• Jack stands (x2)
  • 19mm or 3/4″ socket
  • Wheel chocks (rear shocks only)
  • Impact wrench (optional)
  • 1/2″ ratchet
  • 13mm deep and shallow socket
  • 15mm deep socket
  • Vice grips
  • 3/8″ ratchet
  • 6″ 3/8″ extension
  • 13mm wrench
  • 1/2″ torque wrench
  • 5/8″ socket (rear shocks)
  • 18mm wrench rear shocks)
  • Pry bar (rear shocks)

Front Shock Absorbers

Step 1 – Raise and remove the front wheels

Engage the parking brake. If you don’t have an impact wrench capable of removing lug nuts, loosen the lug nuts a full turn with the tires on the ground. Place the floor jacks pad under one of the front jacking points. Raise the vehicle high enough to place a jack stand beside it on the jacking point and lower the vehicle onto the jack stand. Remove the lug nuts with a 3/4″ or 19mm socket.

Figure 1. The jacking points.

Step 2 – Remove the lower shock mounting bolts

Locate the front shock absorbers. They are beside the coil springs. Two bolts hold the bottom of the shock to the axle. Use a 13mm shallow or deep socket to remove the nuts on the mounting bolts. Hold the mounting bolts stationary while you’re loosening the nuts.

Figure 2. The lower shock bolts.

Step 3 – Remove the upper shock retaining nut

Remove the nut on the top of the shock by feeding a deep 15mm socket with a 6″ extension through the hole on the shock tower. Your factory shock may have two upper nuts instead of one. Place a wrench on the nut below the shock tower. This nut is apart of the shock and keeps the shock from turning while loosening the upper nut. If this nut is not apart of your shock, attach a pair of vice grips to the shock to prevent it from turning.

Figure 3. Reaching the upper shock nut through the shock tower.

Figure 4. Using vice grips to keep the shock from turning.

Step 4 – Remove the shock

Compress the shock with your hands until the top of the shock can be moved out of the shock tower. Use a pair of pliers or vice grips to maintain grip with the shock.

Figure 5. Compressing the shock to remove it from the vehicle.

Step 5 – Install the new shock

Assemble your new shock, noting the position of bushings and boots. There should be a bushing on each side of the shock tower. Read through your shocks installation instructions for specifics during this step, as they vary by manufacturer.

As your mounting the bottom of the shock to the axle, install both bolts into the mounting brackets at the same time. This will keep the shock flat against the bracket, making installation easier.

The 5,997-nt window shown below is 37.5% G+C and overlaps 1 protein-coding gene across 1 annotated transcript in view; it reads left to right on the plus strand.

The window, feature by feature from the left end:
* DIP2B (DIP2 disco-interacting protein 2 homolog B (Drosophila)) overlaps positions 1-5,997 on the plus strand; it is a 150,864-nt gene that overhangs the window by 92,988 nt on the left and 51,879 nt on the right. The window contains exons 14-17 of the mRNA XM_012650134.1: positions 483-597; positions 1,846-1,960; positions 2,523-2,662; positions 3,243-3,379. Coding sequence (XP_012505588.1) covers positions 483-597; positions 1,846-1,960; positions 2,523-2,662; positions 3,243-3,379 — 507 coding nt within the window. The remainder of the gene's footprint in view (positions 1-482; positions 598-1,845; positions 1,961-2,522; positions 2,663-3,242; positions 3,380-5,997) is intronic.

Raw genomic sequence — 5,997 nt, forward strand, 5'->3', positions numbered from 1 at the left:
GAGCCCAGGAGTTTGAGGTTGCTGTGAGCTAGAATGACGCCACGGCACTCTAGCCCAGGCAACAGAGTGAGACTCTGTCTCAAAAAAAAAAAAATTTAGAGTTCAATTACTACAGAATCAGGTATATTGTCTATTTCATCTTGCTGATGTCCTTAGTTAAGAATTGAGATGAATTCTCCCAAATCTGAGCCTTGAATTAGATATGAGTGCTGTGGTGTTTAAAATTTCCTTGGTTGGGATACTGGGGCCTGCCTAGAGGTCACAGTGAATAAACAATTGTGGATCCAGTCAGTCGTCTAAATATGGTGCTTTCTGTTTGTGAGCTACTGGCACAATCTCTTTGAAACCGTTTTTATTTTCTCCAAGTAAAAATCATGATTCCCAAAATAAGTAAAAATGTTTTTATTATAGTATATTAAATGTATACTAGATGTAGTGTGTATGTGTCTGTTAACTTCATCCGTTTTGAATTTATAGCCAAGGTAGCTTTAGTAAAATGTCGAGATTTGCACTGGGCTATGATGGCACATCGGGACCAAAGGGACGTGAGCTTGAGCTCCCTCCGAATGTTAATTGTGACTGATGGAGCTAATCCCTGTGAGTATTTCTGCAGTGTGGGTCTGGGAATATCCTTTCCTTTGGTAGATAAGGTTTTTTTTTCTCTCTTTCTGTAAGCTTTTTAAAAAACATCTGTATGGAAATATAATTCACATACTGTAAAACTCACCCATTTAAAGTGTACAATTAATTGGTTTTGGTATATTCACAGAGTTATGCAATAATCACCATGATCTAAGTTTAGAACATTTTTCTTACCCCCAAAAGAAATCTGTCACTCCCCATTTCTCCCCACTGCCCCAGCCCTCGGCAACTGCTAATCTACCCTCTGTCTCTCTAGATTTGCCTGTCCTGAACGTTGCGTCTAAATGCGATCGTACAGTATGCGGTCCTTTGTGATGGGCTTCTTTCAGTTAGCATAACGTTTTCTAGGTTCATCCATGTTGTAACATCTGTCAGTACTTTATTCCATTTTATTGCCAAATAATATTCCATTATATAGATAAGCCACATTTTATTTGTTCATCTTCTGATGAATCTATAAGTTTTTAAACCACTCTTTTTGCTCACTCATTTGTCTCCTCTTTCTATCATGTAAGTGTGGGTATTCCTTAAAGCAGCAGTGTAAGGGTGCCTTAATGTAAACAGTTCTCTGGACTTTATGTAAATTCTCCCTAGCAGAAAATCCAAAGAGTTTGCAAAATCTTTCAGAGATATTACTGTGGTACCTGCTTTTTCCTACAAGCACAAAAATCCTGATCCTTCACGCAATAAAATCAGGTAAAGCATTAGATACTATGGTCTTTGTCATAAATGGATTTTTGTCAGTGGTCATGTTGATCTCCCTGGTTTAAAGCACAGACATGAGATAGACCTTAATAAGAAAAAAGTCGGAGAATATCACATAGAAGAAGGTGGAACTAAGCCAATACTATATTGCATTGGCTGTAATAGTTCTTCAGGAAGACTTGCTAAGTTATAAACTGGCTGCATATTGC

Tighten the upper nut to 20 ft/lbs and the bottom nuts to 50 ft/lbs. Re-install the wheels and tighten the lug nuts to 100 ft/lbs in a star pattern.

Rear Shock Absorbers

Step 1 – Raise and remove the rear wheels

Place wheel chocks in front and behind one of the front wheels. Follow the same instructions found in Step 1 of the front shock replacement how-to.

Step 2 – Remove the upper shock mounting bolts

Locate the upper bolts holding the top of the rear shock to the frame. Remove these with a 5/8″ socket. You’ll need a 6″ extension, as well.

Figure 6. Removing the bolts at the top of the rear shock.

Step 3 – Remove the lower bolt from the shock

To remove this bolt, you must hold the nut stationary. Use a wrench and socket combination to remove the nut, and then pry upwards on the bottom of the shock to slide it out of the axle bracket.

Figure 7. The lower rear shock mounting bolt.

Step 4 – Install the new shock

Install the upper portion of the new shock, but don’t fully tighten the bolts. To install the bottom bolt, you’ll need to compress the shock by hand far enough to slide it back into the axle bracket. The bolt hole in the shock and bracket will not line up until the shock is slightly compressed. Keep pressure against the shock with a pry bar while tightening the lower bolt.

Torque the upper bolts to 40 ft/lbs and the lower bolt to 50 ft/lbs. Re-install the wheels and torque the lug nuts to 100 ft/lbs. Tighten them in a star pattern.

Featured Videos: Front and Rear Shock Installation

Shock Absorbers Review

Over the years, shocks have progressed rapidly in terms of technology. Shocks are now made with self-adjusting valves and high strength metals to perform in the toughest conditions. There are many choices when choosing a shock from companies with industry leading technology and lifetime warranties. The hardest quality to find in a shock is exceptional performance and comfort on-road and off-road. A shock that’s soft in the mid range to reduce bumps felt during highway driving, but stiff enough to maintain tire traction with the ground while off-road is ideal for those using their JK for both purposes.

Rancho 9000XBilstein 5100Fox 2.0O.M.E.Pro Comp MX6
Price$500$280$130-$330 each$100 each$100 each
AdjustableYesNoYesNoYes
Ride QualityStiffStiffStiffSoftStiff
Lift FriendlyYesYesYesYesYes
Twin tube or MonotubeTwin tubeMonotubeMonotubeMonotubeMonotube
WarrantyLimited LifetimeLimited Lifetime1 year3 years or 60,000 kilometersLimited Lifetime

Best Quality: Fox 2.0

Best Value: Bilstein 5100

Rancho 9000X

Price – $500

Adjustable – Yes

Ride Quality – Stiff

Lift Friendly – Yes

Twin Tube or Monotube – Twin Tube